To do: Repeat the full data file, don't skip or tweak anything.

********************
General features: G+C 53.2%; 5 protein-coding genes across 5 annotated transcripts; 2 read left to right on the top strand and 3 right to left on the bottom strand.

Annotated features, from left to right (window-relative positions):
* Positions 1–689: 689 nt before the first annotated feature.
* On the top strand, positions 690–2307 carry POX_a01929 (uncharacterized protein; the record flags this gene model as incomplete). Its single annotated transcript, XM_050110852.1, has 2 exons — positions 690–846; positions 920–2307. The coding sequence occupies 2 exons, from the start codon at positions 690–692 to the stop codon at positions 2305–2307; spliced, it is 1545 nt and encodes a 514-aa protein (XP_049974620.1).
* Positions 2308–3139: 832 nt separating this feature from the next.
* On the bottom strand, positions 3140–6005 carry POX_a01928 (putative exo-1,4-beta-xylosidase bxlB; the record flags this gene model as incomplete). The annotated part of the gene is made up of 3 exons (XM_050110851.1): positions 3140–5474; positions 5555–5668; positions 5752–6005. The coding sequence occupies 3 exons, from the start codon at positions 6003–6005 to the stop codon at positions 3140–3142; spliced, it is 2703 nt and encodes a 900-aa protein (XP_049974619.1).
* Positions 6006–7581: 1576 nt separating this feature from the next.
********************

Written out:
General features: G+C 53.2%; 5 protein-coding genes across 5 annotated transcripts; 2 read left to right on the top strand and 3 right to left on the bottom strand.

Annotated features, from left to right (window-relative positions):
* Positions 1–689: 689 nt before the first annotated feature.
* On the top strand, positions 690–2307 carry POX_a01929 (uncharacterized protein; the record flags this gene model as incomplete). Its single annotated transcript, XM_050110852.1, has 2 exons — positions 690–846; positions 920–2307. The coding sequence occupies 2 exons, from the start codon at positions 690–692 to the stop codon at positions 2305–2307; spliced, it is 1545 nt and encodes a 514-aa protein (XP_049974620.1).
* Positions 2308–3139: 832 nt separating this feature from the next.
* On the bottom strand, positions 3140–6005 carry POX_a01928 (putative exo-1,4-beta-xylosidase bxlB; the record flags this gene model as incomplete). The annotated part of the gene is made up of 3 exons (XM_050110851.1): positions 3140–5474; positions 5555–5668; positions 5752–6005. The coding sequence occupies 3 exons, from the start codon at positions 6003–6005 to the stop codon at positions 3140–3142; spliced, it is 2703 nt and encodes a 900-aa protein (XP_049974619.1).
* Positions 6006–7581: 1576 nt separating this feature from the next.